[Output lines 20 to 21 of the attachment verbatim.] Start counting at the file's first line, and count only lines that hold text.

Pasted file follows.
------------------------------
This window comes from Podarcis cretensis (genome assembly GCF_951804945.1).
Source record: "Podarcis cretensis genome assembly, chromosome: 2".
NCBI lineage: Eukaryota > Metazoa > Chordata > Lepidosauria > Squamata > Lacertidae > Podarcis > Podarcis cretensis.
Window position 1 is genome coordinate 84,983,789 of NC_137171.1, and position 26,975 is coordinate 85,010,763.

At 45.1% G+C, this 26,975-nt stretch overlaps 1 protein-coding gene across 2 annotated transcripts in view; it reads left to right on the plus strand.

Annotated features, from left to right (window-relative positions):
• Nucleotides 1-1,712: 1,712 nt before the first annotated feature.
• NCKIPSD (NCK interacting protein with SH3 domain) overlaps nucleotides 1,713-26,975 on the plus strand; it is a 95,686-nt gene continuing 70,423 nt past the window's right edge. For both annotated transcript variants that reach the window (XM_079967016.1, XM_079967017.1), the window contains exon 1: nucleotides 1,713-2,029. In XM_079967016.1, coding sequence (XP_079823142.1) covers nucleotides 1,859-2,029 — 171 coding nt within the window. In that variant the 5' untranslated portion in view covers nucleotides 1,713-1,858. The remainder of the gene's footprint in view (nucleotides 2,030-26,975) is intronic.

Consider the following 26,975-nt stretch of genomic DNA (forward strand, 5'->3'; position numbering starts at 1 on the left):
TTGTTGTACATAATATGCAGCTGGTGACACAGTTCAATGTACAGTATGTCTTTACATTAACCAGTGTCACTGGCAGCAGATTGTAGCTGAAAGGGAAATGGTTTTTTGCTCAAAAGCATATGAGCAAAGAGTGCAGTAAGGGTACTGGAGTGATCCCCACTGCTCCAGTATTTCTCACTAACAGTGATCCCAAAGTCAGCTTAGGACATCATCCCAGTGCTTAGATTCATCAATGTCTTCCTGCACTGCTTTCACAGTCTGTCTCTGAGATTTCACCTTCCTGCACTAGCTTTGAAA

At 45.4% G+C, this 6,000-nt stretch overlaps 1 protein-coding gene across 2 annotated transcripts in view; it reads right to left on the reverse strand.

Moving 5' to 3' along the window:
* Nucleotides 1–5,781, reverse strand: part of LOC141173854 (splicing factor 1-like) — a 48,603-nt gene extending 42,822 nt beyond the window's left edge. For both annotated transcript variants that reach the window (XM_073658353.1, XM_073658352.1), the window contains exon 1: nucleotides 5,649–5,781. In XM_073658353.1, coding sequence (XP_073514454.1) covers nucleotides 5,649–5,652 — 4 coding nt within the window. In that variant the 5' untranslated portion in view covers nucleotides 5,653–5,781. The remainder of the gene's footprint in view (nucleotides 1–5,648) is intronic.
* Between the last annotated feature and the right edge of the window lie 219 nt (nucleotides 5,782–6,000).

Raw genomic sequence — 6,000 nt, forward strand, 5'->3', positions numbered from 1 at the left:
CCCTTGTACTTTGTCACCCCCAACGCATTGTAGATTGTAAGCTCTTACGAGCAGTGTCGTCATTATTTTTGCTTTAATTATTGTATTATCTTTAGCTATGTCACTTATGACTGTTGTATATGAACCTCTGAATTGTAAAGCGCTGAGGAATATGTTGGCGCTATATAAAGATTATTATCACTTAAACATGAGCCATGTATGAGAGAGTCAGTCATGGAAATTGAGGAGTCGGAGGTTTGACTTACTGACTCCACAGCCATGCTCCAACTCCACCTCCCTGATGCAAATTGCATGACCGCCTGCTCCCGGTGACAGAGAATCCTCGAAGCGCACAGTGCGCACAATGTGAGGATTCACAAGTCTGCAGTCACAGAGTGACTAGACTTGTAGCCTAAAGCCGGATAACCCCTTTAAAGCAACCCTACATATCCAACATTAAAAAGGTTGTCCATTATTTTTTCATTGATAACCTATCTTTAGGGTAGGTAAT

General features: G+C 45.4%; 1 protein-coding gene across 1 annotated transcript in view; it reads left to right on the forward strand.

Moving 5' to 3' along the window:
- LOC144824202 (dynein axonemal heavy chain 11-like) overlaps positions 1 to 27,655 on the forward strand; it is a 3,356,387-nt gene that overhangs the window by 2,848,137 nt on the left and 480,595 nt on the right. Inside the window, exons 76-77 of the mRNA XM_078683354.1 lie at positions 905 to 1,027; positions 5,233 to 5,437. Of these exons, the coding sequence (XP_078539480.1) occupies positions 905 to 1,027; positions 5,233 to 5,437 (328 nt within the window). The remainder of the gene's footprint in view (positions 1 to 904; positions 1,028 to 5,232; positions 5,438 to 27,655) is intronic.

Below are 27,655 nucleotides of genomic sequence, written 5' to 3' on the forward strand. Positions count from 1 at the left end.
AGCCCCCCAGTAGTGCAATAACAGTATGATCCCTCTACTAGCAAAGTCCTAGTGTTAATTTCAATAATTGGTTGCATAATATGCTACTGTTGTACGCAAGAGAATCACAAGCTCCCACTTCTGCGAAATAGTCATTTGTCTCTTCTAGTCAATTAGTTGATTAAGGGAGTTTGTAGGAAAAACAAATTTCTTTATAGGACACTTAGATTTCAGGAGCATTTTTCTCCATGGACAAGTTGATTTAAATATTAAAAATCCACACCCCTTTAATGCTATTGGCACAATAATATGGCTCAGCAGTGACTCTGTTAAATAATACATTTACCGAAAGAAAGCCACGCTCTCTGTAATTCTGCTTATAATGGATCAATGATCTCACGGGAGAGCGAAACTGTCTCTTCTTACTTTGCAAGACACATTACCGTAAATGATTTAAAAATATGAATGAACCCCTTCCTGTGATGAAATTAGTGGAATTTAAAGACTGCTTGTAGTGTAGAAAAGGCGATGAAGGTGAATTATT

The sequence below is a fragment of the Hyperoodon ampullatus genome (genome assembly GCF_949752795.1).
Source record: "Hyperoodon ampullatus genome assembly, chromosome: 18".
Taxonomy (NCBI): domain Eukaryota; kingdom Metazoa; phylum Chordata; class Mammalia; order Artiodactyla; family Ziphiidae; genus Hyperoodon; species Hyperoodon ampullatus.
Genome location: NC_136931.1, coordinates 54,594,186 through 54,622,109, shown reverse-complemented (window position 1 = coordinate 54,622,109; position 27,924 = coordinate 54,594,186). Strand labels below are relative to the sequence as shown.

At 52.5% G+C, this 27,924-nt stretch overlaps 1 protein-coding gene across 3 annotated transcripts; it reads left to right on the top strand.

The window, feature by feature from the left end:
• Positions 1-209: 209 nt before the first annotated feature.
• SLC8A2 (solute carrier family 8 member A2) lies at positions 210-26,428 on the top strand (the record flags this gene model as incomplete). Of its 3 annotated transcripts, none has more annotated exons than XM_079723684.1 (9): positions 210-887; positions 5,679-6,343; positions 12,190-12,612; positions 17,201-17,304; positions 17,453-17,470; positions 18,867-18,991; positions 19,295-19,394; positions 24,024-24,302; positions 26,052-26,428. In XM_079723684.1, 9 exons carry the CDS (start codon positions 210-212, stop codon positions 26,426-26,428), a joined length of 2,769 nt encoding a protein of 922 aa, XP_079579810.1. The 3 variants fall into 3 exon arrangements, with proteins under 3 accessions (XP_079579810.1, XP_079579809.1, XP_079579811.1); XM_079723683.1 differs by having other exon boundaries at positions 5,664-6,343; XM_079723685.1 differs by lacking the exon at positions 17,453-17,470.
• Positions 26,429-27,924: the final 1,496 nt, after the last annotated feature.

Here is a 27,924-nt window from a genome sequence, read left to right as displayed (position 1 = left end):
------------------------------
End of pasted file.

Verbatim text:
Below are 27,655 nucleotides of genomic sequence, written 5' to 3' on the forward strand. Positions count from 1 at the left end.
AGCCCCCCAGTAGTGCAATAACAGTATGATCCCTCTACTAGCAAAGTCCTAGTGTTAATTTCAATAATTGGTTGCATAATATGCTACTGTTGTACGCAAGAGAATCACAAGCTCCCACTTCTGCGAAATAGTCATTTGTCTCTTCTAGTCAATTAGTTGATTAAGGGAGTTTGTAGGAAAAACAAATTTCTTTATAGGACACTTAGATTTCAGGAGCATTTTTCTCCATGGACAAGTTGATTTAAATATTAAAAATCCACACCCCTTTAATGCTATTGGCACAATAATATGGCTCAGCAGTGACTCTGTTAAATAATACATTTACCGAAAGAAAGCCACGCTCTCTGTAATTCTGCTTATAATGGATCAATGATCTCACGGGAGAGCGAAACTGTCTCTTCTTACTTTGCAAGACACATTACCGTAAATGATTTAAAAATATGAATGAACCCCTTCCTGTGATGAAATTAGTGGAATTTAAAGACTGCTTGTAGTGTAGAAAAGGCGATGAAGGTGAATTATT